Originally published at AW360.
A well-oiled brand should do three things:
- Ask consumers for feedback on the products they purchase, and the experience given to them.
- Spread the name of your business so it’s easily recognizable to the average consumer
- Make your brand name one that consumers associate with trustworthiness
Failing to inspire faith in your brand with consumers can sink your entire operation. The trust between a company and its customer base isn’t built overnight. Consumers need proof of dependability before they commit to brand loyalty. As innovations in technology make private information increasingly public, the struggle to gain consumer trust has found a new battleground: Personal data use. While customers seek out personalized commerce experiences and are willing to share their data to that end, there are growing concerns regarding how brands are using it.
Customers who share data with brands are seeking something in return. However, for the brands themselves they are asking… Do we have too much data and not enough understanding?
This was a recent article I wrote about InfoObesity and how brands are gorging on so much data and information that we don’t know what to do with it all. On the other side, more data means more risk in terms of GDPR and data privacy.
You only have to think about recent breaches including Marriot being fined over 100 million pounds. So this is now a big and real deal for brands.
Once broken, trust is a trial to rebuild. It only takes one bad experience for a consumer to drop your brand forever.
So, the question: in a market where they seek both personalized shopping experience, as well as a real measure of privacy, how do you get customers to trust your data use?
Be Transparent—And Flexible
Consumers should also have an option to adjust their privacy settings. If your website has an option for ecommerce—and therefore an option to create an account—there’s no excuse to not have these options accessible under account settings. The good news is that, with the exception of social media sites, most consumers aren’t going to go out of their way to change those settings, and you should be free to collect all the data you need. Still, having the option available shows your commitment to protecting consumers’ data and being worthy of their trust.
Drive The Message Home
User-friendly privacy policies and terms and conditions are great places to start building trust with your consumers, but you need to take it a step further. If having a data use policy that protects your consumers is a priority for you, they should know the measures you’re taking to ensure they have a positive shopping experience with your brand.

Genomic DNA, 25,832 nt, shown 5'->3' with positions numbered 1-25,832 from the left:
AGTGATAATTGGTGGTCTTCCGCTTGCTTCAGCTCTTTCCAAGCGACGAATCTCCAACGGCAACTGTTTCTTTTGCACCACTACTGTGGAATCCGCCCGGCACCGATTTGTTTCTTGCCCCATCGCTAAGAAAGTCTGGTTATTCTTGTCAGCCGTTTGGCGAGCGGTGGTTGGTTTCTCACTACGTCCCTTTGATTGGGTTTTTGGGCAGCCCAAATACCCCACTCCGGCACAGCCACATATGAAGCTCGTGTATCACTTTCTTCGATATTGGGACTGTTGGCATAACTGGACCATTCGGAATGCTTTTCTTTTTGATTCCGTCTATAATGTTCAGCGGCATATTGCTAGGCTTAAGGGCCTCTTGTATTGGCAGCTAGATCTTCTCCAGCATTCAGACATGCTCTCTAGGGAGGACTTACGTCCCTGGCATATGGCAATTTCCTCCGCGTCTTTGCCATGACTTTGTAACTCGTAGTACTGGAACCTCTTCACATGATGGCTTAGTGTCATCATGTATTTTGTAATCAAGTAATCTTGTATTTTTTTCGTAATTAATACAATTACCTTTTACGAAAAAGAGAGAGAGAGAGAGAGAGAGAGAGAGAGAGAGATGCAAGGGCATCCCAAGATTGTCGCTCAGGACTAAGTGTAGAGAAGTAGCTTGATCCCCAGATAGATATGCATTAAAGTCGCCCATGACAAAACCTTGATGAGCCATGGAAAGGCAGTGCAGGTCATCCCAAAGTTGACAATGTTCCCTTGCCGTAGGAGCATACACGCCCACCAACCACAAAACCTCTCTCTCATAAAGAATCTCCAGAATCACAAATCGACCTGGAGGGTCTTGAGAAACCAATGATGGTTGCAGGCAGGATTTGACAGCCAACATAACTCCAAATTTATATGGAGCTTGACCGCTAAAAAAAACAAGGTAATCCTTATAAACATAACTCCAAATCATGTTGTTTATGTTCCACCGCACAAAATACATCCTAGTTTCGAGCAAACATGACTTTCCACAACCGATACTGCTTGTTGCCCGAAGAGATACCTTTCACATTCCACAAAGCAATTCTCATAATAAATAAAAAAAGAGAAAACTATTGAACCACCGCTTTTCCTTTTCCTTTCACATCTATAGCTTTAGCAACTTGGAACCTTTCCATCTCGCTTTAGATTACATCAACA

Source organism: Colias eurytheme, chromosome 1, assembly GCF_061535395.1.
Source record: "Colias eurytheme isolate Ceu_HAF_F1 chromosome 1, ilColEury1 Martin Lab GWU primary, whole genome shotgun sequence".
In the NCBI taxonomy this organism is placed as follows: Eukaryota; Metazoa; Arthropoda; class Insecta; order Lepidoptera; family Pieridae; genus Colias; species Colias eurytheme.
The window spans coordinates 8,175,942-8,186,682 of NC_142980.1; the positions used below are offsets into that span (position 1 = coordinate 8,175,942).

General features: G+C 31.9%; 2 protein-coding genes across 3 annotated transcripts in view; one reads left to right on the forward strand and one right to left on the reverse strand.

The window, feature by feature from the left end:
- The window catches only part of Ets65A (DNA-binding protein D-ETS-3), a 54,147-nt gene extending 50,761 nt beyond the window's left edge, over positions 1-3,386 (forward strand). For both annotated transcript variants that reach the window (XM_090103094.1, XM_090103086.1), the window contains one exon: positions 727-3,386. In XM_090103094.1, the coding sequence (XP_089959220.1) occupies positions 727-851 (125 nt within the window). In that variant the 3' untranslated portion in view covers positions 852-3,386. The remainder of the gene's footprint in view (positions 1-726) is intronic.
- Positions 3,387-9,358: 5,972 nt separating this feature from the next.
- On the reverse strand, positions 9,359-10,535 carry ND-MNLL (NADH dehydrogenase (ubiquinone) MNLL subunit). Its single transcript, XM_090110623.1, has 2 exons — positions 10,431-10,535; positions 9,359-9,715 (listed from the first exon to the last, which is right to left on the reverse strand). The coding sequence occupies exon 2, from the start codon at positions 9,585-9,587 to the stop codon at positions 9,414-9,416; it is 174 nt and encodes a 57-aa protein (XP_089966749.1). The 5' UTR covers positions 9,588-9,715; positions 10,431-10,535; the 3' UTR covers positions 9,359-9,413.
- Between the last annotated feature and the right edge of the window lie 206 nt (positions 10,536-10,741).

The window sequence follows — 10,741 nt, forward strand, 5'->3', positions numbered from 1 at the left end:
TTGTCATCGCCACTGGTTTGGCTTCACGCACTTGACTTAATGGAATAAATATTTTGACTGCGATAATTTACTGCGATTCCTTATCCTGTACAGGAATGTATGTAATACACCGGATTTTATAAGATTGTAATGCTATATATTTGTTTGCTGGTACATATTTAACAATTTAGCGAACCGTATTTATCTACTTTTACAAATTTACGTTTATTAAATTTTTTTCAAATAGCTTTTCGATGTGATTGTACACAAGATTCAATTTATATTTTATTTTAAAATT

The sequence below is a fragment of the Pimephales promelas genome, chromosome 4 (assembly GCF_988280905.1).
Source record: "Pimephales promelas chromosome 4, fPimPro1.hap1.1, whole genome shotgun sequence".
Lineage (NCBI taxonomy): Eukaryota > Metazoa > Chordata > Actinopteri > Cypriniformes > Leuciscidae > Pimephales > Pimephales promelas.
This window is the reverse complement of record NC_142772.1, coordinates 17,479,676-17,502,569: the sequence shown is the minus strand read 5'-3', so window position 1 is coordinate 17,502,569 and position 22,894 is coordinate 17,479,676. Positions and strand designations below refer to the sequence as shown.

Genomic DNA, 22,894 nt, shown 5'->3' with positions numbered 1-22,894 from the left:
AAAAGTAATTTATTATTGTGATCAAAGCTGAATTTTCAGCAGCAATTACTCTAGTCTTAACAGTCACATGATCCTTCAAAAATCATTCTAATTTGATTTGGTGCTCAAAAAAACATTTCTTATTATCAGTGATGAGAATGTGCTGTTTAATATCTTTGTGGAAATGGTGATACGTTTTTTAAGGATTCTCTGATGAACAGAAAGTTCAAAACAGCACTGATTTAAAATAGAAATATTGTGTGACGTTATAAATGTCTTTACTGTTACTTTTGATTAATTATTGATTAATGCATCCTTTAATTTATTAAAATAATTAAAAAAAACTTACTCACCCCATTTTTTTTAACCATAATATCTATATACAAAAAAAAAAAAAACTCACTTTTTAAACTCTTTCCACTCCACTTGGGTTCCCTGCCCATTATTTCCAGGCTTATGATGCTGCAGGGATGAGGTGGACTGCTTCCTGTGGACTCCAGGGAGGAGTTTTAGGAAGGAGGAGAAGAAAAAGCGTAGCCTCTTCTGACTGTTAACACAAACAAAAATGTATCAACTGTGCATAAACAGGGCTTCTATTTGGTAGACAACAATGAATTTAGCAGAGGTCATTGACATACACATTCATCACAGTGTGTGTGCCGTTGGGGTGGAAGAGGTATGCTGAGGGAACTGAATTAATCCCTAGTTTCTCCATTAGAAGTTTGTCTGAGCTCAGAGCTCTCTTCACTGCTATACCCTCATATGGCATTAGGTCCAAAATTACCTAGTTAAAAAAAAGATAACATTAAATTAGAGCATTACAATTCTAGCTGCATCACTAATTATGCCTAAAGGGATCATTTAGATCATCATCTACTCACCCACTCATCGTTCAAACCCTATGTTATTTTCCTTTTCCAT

Focus On The Pros
The comments surrounding the collection and use of consumer data is mostly focused on the negative outcomes of when that data is misused, however, I actually think that many of your customers may not be aware of how sharing their information can enhance their shopping experience. When you collect their data, let them know that it’s being used to make their time on your website better.
Whether it’s to send them deals targeting their specific interests, or rewards based on their personal data such as special birthday gifts, offers on Mothers and Father’s Day, focusing on the benefits of sharing more of their personal data will incentivize your consumers to do so. If you ever have the chance to frame the narrative about how you use data into something positive, you can use those opportunities to build your brand’s reputation and the trust your customer base has in it.
Always Ask For Feedback
Just as it takes time to build trust, maintaining that trust requires work and energy. Keeping that positive relationship between brand and customer alive is a continuous and never-ending process. Don’t be afraid to ask for feedback. No one knows better what consumers want from a brand than the consumers themselves—and, hey, seeking that feedback offers you yet another way of collecting consumer data in a way that is not only ethical but also makes the customer feel good and heard.
You can never be 100 percent sure that your customers trust you but asking for their input is a pretty reliable way to get a good idea of how they view your brand. In the meantime, getting customers to trust your data use should be a known priority in every element of your business, from the CEO down to the customer clicking “proceed to check out.”